She put a hand to her heart and exhaled dramatically. “Thank goodness.”

There was an opening. Tell her it didn’t matter. No one was going to have food delivered here for a while. Say it, he told himself, just get it over with. Maybe she’ll still stay. Apparently afraid to find out if that was true, he kept quiet. Instead, he took down plates and glasses. Outside, grey clouds had formed. A steady rain started to fall. It wasn’t even a full blown thunderstorm to reflect his mood, just a slow and steady rain.

Rory poured them each some of the wine while Tristan cut the pizza. When finished, he pointed the pizza cutter at her. “You only get half.”

“Fine,” she said, handing him his glass. They both put a couple slices on their plates.

“I had the firm hire a fifth cousin once removed from your dad—twice removed for you,” he said. “So Francine doesn’t need you anymore. Your dad actually helped track him down.”

“He did?”

“Yeah. Guilty people will do anything,” he said. “The kid is going to work as a paralegal, but I don’t know how interested in law he is.”

“So I might not be in the clear,” she said.

He paused to chew before he said, “Maybe not. I know you like to date family members. You could pull an Eleanor Roosevelt. Do you want me to introduce you?”

Rory’s mouth formed a grim line. “No thanks.” She eyed him and added, “I didn’t think I needed to resort to relatives.”

He raised his glass slightly. “To not being . . . used anymore,” he said, his words falling flat. He didn’t miss her slight frown.

She ate some pizza and looked around the kitchen. “Who knew a first date with you wouldn’t be in a fancy restaurant.”

Only date, he silently corrected as he ate—the pizza was starting to lose its taste.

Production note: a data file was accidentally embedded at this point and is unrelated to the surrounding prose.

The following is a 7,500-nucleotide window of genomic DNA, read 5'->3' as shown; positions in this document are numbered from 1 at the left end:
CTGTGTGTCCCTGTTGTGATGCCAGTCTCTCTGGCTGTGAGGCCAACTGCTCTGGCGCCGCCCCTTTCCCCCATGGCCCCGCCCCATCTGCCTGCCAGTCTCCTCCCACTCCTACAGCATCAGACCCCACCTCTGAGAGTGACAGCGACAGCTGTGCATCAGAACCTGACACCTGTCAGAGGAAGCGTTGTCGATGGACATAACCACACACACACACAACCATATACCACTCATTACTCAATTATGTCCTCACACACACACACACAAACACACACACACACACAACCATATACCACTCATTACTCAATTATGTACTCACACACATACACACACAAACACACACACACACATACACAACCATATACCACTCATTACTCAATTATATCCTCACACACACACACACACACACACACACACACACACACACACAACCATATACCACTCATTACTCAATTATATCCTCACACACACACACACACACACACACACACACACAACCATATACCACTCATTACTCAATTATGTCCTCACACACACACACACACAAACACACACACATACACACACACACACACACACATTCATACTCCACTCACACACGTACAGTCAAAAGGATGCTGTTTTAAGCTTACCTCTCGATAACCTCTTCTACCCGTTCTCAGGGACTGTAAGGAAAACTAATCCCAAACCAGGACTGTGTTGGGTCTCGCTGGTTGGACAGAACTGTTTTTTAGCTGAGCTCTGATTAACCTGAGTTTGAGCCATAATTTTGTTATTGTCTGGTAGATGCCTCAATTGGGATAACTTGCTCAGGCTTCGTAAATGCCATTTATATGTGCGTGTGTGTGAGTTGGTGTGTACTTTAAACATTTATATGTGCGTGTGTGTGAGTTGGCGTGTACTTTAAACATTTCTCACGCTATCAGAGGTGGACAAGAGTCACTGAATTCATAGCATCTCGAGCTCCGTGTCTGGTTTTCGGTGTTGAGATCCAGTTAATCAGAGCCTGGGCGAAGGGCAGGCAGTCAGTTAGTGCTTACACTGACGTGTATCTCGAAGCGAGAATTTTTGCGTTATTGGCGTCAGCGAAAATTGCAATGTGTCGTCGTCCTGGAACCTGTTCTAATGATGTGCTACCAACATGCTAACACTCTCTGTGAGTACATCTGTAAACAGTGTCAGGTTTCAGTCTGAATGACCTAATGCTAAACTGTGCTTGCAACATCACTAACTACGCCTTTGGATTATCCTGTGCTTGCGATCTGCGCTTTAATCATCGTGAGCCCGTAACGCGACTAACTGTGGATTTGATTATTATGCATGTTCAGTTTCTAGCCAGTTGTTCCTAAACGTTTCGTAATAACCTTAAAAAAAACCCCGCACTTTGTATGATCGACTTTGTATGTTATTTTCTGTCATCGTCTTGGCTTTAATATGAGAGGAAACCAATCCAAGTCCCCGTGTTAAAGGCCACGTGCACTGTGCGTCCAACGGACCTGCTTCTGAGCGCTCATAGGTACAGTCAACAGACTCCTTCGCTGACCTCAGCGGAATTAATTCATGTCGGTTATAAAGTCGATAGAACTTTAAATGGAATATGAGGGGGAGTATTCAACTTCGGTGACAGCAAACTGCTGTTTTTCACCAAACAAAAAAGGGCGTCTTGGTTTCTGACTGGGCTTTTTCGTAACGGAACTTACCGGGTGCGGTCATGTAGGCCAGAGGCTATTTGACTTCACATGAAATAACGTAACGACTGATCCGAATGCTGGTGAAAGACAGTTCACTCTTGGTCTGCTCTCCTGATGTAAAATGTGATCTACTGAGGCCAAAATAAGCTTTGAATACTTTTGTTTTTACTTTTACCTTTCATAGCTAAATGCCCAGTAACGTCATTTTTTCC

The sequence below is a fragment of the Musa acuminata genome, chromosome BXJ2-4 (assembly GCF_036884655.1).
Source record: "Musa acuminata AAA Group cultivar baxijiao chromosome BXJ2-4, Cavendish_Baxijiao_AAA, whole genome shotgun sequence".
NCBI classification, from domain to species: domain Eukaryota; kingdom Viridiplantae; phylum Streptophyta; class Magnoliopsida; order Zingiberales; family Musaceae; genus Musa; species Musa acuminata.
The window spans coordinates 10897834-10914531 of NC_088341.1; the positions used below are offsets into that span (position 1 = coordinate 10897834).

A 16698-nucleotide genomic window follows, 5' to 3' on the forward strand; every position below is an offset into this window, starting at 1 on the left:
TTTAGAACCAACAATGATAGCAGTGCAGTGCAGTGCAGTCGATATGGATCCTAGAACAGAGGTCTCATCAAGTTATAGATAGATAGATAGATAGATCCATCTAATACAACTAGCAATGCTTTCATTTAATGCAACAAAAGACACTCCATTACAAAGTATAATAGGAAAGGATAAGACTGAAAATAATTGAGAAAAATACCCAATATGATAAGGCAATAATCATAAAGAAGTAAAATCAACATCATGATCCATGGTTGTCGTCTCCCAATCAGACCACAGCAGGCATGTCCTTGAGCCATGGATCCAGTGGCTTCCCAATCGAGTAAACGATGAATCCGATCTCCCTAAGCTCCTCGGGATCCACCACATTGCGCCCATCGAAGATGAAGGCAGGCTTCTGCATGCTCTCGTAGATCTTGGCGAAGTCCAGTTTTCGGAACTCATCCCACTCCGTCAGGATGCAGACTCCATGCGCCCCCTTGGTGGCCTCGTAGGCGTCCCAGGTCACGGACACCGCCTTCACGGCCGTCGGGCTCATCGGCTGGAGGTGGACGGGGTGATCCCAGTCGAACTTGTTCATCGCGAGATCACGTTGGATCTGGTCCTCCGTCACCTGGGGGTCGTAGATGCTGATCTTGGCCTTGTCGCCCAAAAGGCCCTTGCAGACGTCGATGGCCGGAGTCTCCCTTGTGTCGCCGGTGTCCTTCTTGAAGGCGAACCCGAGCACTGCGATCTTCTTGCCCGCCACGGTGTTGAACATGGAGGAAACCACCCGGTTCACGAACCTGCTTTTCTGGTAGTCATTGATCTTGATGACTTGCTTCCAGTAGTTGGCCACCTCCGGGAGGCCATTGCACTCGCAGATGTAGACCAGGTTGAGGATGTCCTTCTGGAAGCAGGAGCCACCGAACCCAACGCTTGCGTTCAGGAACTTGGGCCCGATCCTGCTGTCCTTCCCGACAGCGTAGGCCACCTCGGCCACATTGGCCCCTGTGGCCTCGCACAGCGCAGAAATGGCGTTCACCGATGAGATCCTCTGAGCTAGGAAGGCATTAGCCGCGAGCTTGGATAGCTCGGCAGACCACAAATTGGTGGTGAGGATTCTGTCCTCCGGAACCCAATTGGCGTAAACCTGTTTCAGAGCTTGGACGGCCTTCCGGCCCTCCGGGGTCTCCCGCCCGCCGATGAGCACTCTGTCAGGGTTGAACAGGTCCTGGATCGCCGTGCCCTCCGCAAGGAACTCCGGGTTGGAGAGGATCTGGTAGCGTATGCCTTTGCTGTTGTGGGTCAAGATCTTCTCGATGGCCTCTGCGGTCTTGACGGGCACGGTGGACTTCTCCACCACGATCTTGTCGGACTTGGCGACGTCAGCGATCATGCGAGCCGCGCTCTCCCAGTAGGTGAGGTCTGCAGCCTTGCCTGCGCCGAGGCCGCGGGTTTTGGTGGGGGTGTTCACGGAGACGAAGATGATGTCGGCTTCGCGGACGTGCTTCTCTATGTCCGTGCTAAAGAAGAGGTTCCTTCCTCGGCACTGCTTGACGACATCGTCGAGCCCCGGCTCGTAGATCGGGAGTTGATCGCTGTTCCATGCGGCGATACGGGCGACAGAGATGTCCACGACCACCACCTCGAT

“Actually, maybe I did know,” she said.

“I don’t invite just anyone over,” he said. “Only people I really like.”

She chewed thoughtfully and narrowed her eyes a little. “So no clients?”

“Nope,” he said, quicker than he’d intended. “They just—they don’t need to come to my house,” he said lamely.

She nodded. “Makes sense to me.” When she still had one slice of pizza to claim, she pushed her empty plate away and finished off her glass of wine. “I want to see the basement.”

“It’s downstairs.”

“Still? I never would have guessed,” she said dryly, getting up and heading for the staircase.

Tristan followed, though he stopped halfway down the stairs and had a seat as Rory looked around. The previously empty space had a large rug and a couch facing the television that used to be in his bedroom. There were a couple of chairs on each side of the couch as well.

Rory turned back and walked toward the small room next to the stairs. She glowered and crossed her arms, probably because of the three black leather couches and large flat screen television. As she started up the stairs, she said, “I still think books would look better in that room.”

“And I still disagree,” he said, standing to follow.

“So I guess that’s everything except your bedroom.”

“No. It’s finished too.”

She stopped. “I was supposed to paint it.”

“I did it last week.” And he’d kept the television off.

“Oh.” A silent beat passed. “Can I see it?”